FRAXA Research Foundation has made a 2017 grant of $90,000 to Probal Banerjee, PhD, at the College of Staten Island (CUNY). He is exploring a therapeutic strategy based on correcting abnormalities in the PKCepsilon signaling pathway in fragile X.
Probal Banerjee, PhD, Principal Investigator
Tatyana Budylin, FRAXA Fellow
The Reason for this Study
Fragile X syndrome (FXS) occurs due the silencing of the X-linked gene Fmr1, and it is known that the protein product (FMRP) of the Fmr1 gene controls expression of other proteins. However, it is unclear how the deficiency of FMRP leads to impairments. So far no mechanistic pathway has been found to link FMRP to FXS.
Discovery of FXS-associated Defects at the Molecular Level
Dr. Banerjee’s team is addressing this information gap by studying PKCe, which is one among the many gene products that are regulated by FMRP. By studying fragile X knockout (KO) mice, which lack FMRP, they have observed that PKCe expression is significantly suppressed in a hormone-secreting center of the brain, the hypothalamus, and the cognitive hub, hippocampus, which regulates hypothalamic activity. They also observed suppression of the sociability hormone oxytocin in the hypothalamus. Simultaneously, increased cell-surface localization of an excitation-causing protein, AMPAR, in the hippocampal nerve cells presumably increased anxiety in the KO mice.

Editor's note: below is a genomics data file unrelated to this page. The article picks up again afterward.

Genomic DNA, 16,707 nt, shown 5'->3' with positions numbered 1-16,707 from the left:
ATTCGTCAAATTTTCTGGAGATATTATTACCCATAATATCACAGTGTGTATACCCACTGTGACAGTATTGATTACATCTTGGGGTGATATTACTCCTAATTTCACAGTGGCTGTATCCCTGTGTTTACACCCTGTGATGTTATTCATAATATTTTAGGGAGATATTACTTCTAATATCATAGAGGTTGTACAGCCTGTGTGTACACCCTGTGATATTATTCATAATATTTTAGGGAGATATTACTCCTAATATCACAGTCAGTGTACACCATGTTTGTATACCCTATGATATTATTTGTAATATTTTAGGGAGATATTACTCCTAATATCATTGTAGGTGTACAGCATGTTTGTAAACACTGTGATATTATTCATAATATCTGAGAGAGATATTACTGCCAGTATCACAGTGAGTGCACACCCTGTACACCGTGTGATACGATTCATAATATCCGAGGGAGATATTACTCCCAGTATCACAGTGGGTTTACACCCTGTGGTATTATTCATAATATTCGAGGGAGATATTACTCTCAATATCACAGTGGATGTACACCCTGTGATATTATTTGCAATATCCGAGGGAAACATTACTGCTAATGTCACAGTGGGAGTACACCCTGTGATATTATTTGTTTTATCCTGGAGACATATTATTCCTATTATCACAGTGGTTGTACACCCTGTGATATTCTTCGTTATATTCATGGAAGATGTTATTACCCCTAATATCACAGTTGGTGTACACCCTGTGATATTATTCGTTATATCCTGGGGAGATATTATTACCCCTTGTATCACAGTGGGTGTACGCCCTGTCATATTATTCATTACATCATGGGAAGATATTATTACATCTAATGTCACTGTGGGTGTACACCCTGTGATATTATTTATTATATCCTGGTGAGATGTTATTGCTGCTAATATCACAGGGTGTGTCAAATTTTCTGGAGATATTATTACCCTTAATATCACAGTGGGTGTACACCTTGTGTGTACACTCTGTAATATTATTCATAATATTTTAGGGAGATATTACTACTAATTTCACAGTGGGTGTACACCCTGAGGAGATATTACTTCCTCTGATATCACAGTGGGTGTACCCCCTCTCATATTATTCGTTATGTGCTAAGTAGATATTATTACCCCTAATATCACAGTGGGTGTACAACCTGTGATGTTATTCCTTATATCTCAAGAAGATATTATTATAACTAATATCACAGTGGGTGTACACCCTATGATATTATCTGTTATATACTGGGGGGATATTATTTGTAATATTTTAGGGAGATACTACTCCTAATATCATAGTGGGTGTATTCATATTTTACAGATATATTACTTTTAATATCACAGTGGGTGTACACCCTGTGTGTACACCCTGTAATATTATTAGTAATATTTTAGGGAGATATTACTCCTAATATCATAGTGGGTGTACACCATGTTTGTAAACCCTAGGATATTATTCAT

Therapeutic Strategy for Permanent Correction of FXS-associated Defects
The scientists have attempted to compensate for suppressed PKCe signaling by treating the KO mice at an early age with the selective PKCe stimulator DCPLA. Quite strikingly, this resulted in a therapeutic correction of oxytocin expression in the hypothalamus, normalization of cell-surface AMPAR localization in the hippocampus, and correction of later-life hyper-anxiety and autistic-like social behavior deficits in adulthood! Thus, for the first time, this project brings the promise of elucidating a pathway that is compromised in the KO mice and uses a therapeutic strategy to correct the signaling pathway shortly after birth. This strategy is likely to correct early neurodevelopment in the brain and thereby afford a global, permanent correction of neuroconnectivity and behavior in the FXS mice.
The impression that fragile X mouse studies do not translate to human therapy is often based on treatments that are offered beyond the point of critical development when the brain can best be nudged to form the right connections. Therefore, it is highly important to conduct preclinical studies such as this during early brain development. Such studies will have a greater likelihood of eventually translating into successful human clinical trials.